Trump COVID-19 diagnosis: What we know so far

President Donald J. Trump greets supporters during a drive by outside of Walter Reed National Military Medical Center. Official White House Photo.

On Friday, Oct. 2, President Trump tweeted out that he and the first lady, Melania Trump, had tested positive for COVID-19. 

That evening, the president was flown to Walter Reed Military Medical Hospital, and, according to NPR, received supplemental oxygen. President Trump’s diagnosis comes shortly after the debate between himself and former vice president Joe Biden, and after President Trump announced his Supreme Court nomination of Judge Amy Coney Barrett at the White House. 

Many of Trump’s inner circle have recently also recently tested positive for COVID-19: Trump's campaign manager, Bill Stepien; his former advisor, Kellyanne Conway; the presidential aid, Hope Hickswho is presumed to be the first member of Trump’s inner circle to test positive; the RNC chairwoman, Ronna McDaniel; Sen. Mike Lee of Utah; Sen. Thom Tillis from North Carolina; and Notre Dame University President John Jenkins. 

The president was discharged from Walter Reed Hospital on Monday evening, and he immediately headed back to the White House. 

According to NPR, “Since his diagnosis, Trump has received these key interventions: supplemental oxygen, steroids, an experimental antibody cocktail, and the antiviral medication remdesivir."

One of the interventions that the president received is not standard treatment for COVID-19 patients, and is in fact only used in clinical trials, or for “compassionate use,” according to NPR. 

 News that the president was being provided with supplemental oxygen sparked concern over just how severe the president’s condition truly was. Reports from the president’s physicians say that the president’s oxygen levels did drop and that he did have a fever, but both his temperature and his oxygen levels returned to normal by Monday.

Independent medical experts say that the drop in oxygen levels is not a positive thing to see early on, and are questioning the severity of the president’s condition given the information from the White House.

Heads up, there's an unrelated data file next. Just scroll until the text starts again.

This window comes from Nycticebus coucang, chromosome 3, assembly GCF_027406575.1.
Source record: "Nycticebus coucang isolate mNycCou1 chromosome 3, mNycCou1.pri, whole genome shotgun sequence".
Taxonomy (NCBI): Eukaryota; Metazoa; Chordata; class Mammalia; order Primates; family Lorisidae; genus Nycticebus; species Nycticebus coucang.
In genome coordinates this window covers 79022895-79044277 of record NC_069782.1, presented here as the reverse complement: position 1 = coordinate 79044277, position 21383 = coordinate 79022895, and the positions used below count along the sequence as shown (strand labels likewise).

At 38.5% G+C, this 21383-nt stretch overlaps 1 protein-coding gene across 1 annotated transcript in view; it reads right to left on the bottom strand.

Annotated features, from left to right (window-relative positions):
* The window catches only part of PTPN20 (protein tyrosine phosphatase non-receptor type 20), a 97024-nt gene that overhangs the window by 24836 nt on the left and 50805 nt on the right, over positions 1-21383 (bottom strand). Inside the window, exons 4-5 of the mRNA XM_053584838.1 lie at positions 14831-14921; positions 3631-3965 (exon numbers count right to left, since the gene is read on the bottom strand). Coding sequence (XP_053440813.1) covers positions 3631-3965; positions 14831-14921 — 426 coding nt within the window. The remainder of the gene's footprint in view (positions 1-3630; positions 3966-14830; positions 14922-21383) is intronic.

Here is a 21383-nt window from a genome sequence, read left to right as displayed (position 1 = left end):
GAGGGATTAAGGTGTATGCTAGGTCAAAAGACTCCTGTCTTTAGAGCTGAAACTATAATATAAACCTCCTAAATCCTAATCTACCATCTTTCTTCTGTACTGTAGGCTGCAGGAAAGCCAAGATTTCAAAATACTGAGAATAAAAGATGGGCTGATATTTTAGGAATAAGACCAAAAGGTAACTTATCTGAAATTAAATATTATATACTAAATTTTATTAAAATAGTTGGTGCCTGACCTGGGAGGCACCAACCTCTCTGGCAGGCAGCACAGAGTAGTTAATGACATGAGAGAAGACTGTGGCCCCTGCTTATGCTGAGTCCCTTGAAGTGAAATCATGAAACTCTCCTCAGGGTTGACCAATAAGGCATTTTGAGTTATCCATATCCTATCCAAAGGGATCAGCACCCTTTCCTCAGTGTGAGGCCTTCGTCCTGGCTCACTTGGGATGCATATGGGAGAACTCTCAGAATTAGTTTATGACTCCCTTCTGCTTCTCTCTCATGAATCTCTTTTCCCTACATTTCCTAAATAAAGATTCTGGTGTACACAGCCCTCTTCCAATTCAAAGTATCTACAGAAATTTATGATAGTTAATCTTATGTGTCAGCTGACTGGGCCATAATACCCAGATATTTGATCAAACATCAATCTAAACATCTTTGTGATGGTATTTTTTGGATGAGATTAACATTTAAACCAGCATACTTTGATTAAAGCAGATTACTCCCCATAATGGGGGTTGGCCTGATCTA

With the president’s drop in oxygen levels, his chief physician, Sean Conley, stated that doctors gave the president dexamethasone, which is a steroid. 

According to a transcript from NPR with Michel Martin and NPR Health Correspondent, Rhitu Chatterjee, “This drug has been shown to reduce the risk of death in patients with severe disease—very ill patients on ventilatorsand also those who are on oxygen support. This drug doesn’t benefit and can even do harm to patients with mild disease.” Chatterjee pointed out that this could mean that the president had more than mild symptoms. 

During the weekend that President Trump was at Walter Reed, he was seen leaving the hospital to drive around the hospital and wave at the crowd of supporters that were outside of the premises. 

According to Tamara Keith, NPR White House Correspondent, who was also included in the transcript from NPR, stated “. . . that drive-by required a bunch of people to get into PPE. You had Secret Service agents in an SUV with the president in PPE. The whole justification that had been [given] by the White House for why he was going to the hospital was so that he could keep working by letting people stay safe in the White House, because he has a highly infectious disease.” 

After arriving back at the White House, President Trump was seen climbing the stairs with a mask on before reaching the top, taking the mask off, and giving a thumbs up to the camera. 

A memo from Sean Conley on Tuesday, Oct. 6, stated, “This morning the President’s team of physicians met with him in the Residence. He had a restful first night at home, and today he reports no symptoms. Vital signs and physical exam remain stable, with an ambulatory oxygen saturation level of 95-97%. Overall he continues to do extremely well.” 

 CNN, Politico, BBC and LA Times all report that the president hopes to get back on the campaign trail soon.

 

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